Dinner Table Conversation: Finders Keepers?

September 16, 2019

Visit a museum lately? If so, you probably visited exhibits filled with artifacts and artwork from hundreds or even thousands of years ago. But who is the actual owner of these pieces of artifacts and artwork? If the museum has—let’s say—art donated by a popular artist, they know exactly who it belonged to and how they came about owning it. Another example might be a king or queen’s crown. Members of the royal family may have given permission for the museum to display it. But what if the artifact has a questionable origin?

Joyofmuseums [CC BY-SA 4.0 (https://creativecommons.org/licenses/by-sa/4.0)]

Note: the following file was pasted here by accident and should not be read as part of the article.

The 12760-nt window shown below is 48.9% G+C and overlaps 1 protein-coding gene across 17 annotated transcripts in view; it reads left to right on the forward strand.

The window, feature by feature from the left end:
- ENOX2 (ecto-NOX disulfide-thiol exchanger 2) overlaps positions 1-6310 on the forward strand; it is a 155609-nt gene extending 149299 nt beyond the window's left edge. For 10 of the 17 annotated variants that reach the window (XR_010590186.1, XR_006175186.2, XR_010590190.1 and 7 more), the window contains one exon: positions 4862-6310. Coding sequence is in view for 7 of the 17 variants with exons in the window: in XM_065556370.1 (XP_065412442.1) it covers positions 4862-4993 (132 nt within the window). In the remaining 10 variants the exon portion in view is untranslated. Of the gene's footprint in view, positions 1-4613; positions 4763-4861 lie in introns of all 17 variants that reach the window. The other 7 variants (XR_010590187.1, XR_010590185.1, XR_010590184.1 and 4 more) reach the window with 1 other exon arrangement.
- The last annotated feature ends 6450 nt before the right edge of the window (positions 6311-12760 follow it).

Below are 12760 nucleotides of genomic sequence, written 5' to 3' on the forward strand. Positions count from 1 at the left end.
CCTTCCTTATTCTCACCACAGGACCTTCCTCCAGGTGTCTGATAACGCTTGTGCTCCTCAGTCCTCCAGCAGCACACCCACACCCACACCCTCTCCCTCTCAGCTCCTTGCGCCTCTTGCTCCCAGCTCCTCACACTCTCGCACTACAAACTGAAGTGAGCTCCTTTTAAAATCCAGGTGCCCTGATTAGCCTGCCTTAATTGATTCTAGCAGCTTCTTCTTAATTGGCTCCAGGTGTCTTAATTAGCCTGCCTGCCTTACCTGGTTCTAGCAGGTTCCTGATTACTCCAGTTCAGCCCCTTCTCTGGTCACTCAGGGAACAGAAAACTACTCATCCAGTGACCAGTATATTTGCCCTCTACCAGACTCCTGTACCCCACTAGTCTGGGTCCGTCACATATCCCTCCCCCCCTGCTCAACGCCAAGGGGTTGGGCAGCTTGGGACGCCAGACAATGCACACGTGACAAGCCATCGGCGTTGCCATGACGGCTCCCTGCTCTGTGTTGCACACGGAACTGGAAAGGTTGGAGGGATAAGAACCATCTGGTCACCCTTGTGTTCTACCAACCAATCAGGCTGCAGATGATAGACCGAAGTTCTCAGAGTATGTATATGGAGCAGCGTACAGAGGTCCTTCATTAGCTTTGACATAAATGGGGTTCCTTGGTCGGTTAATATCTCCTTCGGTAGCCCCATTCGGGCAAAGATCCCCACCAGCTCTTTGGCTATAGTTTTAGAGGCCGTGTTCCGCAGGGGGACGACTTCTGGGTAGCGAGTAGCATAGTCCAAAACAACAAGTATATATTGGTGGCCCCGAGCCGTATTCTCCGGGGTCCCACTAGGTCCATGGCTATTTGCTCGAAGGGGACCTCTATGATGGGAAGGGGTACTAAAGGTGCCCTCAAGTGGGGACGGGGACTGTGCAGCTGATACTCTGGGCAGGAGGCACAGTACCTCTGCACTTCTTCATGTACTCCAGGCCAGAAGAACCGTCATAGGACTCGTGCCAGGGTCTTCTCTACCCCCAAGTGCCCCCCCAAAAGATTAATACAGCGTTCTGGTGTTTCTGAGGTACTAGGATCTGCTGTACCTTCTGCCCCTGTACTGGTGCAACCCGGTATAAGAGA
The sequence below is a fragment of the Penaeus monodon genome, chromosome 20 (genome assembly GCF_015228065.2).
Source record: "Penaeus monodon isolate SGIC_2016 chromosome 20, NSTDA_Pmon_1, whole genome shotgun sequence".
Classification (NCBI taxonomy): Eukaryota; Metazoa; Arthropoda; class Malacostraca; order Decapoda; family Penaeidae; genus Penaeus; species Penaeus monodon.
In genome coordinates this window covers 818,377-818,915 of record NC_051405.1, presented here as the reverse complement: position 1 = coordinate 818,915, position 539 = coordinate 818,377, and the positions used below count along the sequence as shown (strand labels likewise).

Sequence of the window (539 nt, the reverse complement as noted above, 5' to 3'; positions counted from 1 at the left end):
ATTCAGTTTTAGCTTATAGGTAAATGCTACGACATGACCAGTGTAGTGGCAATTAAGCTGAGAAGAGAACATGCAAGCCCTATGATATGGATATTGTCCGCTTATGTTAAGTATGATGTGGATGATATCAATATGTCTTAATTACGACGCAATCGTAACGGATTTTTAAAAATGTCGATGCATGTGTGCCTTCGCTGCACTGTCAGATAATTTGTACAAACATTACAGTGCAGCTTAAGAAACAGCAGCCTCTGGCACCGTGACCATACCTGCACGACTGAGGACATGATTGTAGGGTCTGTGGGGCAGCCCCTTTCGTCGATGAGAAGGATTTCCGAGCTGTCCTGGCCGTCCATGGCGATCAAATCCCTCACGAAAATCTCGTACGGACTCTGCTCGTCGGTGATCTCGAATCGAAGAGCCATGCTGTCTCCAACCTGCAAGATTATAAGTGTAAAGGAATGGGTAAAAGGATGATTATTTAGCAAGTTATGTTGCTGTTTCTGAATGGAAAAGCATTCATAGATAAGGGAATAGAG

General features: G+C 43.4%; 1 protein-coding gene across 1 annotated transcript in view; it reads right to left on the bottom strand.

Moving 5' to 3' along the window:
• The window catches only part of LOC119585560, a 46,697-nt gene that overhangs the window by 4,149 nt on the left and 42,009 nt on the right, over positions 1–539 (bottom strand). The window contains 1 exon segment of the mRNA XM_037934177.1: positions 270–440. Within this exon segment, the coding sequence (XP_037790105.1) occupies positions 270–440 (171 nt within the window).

Museums around the world are wondering how they should deal with African artifacts that were taken from the country through conquests or without approval. A museum in Belgium, for example, stated that more than eighty percent of its artifacts came from the Belgian Congo (a part of central Africa that was colonized by Belgium in 1908-1960). Even if some artifacts were gifts, many items were brought to the museum without permission from the owners, or were simply taken by Belgian people who lived in the region when it was colonized by the Belgians. The debate about who truly owns these pieces of artifacts has gone on for decades. Greece, for example, has had a dispute with the British Museum for marble sculptures taken from the Parthenon over 200 years ago.

How are some museums trying to resolve these disputes? Some are considering these artifacts as “loans” from the host country, while others are debating whether artifacts serve a bigger purpose in museums, rather than back in their home country.

What do you think?

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